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Nashville Lawyer Named Harris Gilbert Pro Bono Attorney of the Year
Award presented to Charles Grant at capitol ceremony
NASHVILLE, Jan. 17, 2009 — Nashville attorney Charles K. Grant, a shareholder with Baker, Donelson, Bearman, Caldwell & Berkowitz PC, was honored today with the state’s top award for pro bono work at the Tennessee Bar Association’s annual public service luncheon. Held each year as part of the association’s Leadership Conference, the luncheon at the state capitol featured award winners in several categories and a keynote address by Tennessee Supreme Court Chief Justice Janice Holder.
Grant received the Harris Gilbert Pro Bono Volunteer of the Year Award for his work on issues of disenfranchisement and restoration of voter rights. In 1996, Grant took on a case from the Nashville Pro Bono program to help a convicted felon who had served his time win back the right to vote. Inspired by that experience, Grant worked with a coalition of bar groups, radio stations and the Davidson County Election Commission to raise public awareness of voting rights restoration and identify those who might be eligible for reinstatement. Through that process Grant became one of the state’s foremost experts on the topic. He also discovered that state laws governing restoration of rights were out-of-date and inconsistent.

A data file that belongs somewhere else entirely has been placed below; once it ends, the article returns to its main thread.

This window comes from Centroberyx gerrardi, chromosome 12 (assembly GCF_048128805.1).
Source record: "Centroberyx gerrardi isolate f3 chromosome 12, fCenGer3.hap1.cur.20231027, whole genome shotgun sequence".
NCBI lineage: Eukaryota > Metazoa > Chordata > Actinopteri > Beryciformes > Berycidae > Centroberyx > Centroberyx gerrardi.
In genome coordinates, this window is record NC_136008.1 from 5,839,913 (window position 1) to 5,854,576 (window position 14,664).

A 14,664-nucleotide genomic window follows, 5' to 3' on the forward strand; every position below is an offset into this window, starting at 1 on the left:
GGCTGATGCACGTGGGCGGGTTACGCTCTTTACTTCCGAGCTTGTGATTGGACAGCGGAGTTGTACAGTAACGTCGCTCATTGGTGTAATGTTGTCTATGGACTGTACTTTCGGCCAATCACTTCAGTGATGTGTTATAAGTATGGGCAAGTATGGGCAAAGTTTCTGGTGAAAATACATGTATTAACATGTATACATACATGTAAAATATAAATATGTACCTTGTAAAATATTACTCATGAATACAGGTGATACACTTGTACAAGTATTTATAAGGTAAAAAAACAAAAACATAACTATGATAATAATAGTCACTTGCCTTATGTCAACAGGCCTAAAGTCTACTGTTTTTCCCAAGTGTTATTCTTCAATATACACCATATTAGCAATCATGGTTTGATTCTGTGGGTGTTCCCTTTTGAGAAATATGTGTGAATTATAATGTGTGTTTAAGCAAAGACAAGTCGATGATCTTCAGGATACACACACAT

Grant then worked with the Tennessee Bar Association to introduce and pass legislation to improve and streamline the process for restoring voting rights. He also was instrumental in planning town hall meetings around the state to explain the new law and help others pursue their rights. For his tireless advocacy on behalf of those seeking to redeem past wrongs, the association was pleased to present the award to Grant.
The Harris Gilbert Pro Bono Volunteer of the Year Award is given annually to a private sector attorney who has demonstrated dedication to the development and delivery of legal services to the poor, and has performed significant pro bono work. The award is named for Harris A. Gilbert, who served as president of the TBA from 1994 to 1995 and whose dedication to legal services for the poor set a high standard for all Tennessee attorneys.
The Tennessee Bar Association (TBA) is the largest professional association in Tennessee with more than 11,000 members. Founded in 1881, the TBA provides opportunities for continuing legal education, professional development and public service. The TBA’s dedication to serving the state’s legal community is evidenced by its membership roll, which represents the entire spectrum of legal practice: plaintiff and defense lawyers, corporate counsel, judges, prosecutors, public defenders, government lawyers and legal services attorneys.